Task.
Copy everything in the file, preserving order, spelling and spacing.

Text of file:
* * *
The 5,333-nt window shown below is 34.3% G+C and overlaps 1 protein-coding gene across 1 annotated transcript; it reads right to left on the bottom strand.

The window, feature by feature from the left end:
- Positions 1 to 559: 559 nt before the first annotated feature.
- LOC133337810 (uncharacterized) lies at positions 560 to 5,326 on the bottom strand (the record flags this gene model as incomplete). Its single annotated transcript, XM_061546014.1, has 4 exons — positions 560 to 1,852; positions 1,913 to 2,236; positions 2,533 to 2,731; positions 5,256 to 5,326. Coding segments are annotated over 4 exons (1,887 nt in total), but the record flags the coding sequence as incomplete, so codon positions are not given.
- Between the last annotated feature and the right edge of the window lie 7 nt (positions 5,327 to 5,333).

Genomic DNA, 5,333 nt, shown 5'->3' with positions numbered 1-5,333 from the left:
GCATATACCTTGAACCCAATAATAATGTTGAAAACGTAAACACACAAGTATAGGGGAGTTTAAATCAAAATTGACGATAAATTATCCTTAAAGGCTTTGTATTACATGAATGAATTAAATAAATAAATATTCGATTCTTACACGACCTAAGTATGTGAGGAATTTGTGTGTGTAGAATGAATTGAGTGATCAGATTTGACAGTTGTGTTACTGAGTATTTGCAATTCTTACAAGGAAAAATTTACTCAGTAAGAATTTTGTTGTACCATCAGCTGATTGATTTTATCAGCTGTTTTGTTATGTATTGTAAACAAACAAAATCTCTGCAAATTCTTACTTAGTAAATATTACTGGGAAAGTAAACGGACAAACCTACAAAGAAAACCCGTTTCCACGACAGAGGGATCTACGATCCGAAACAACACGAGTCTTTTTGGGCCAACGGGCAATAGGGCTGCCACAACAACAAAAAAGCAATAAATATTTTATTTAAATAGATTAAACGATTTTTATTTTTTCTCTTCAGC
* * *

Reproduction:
The 5,333-nt window shown below is 34.3% G+C and overlaps 1 protein-coding gene across 1 annotated transcript; it reads right to left on the bottom strand.

The window, feature by feature from the left end:
- Positions 1 to 559: 559 nt before the first annotated feature.
- LOC133337810 (uncharacterized) lies at positions 560 to 5,326 on the bottom strand (the record flags this gene model as incomplete). Its single annotated transcript, XM_061546014.1, has 4 exons — positions 560 to 1,852; positions 1,913 to 2,236; positions 2,533 to 2,731; positions 5,256 to 5,326. Coding segments are annotated over 4 exons (1,887 nt in total), but the record flags the coding sequence as incomplete, so codon positions are not given.
- Between the last annotated feature and the right edge of the window lie 7 nt (positions 5,327 to 5,333).

Genomic DNA, 5,333 nt, shown 5'->3' with positions numbered 1-5,333 from the left:
GCATATACCTTGAACCCAATAATAATGTTGAAAACGTAAACACACAAGTATAGGGGAGTTTAAATCAAAATTGACGATAAATTATCCTTAAAGGCTTTGTATTACATGAATGAATTAAATAAATAAATATTCGATTCTTACACGACCTAAGTATGTGAGGAATTTGTGTGTGTAGAATGAATTGAGTGATCAGATTTGACAGTTGTGTTACTGAGTATTTGCAATTCTTACAAGGAAAAATTTACTCAGTAAGAATTTTGTTGTACCATCAGCTGATTGATTTTATCAGCTGTTTTGTTATGTATTGTAAACAAACAAAATCTCTGCAAATTCTTACTTAGTAAATATTACTGGGAAAGTAAACGGACAAACCTACAAAGAAAACCCGTTTCCACGACAGAGGGATCTACGATCCGAAACAACACGAGTCTTTTTGGGCCAACGGGCAATAGGGCTGCCACAACAACAAAAAAGCAATAAATATTTTATTTAAATAGATTAAACGATTTTTATTTTTTCTCTTCAGC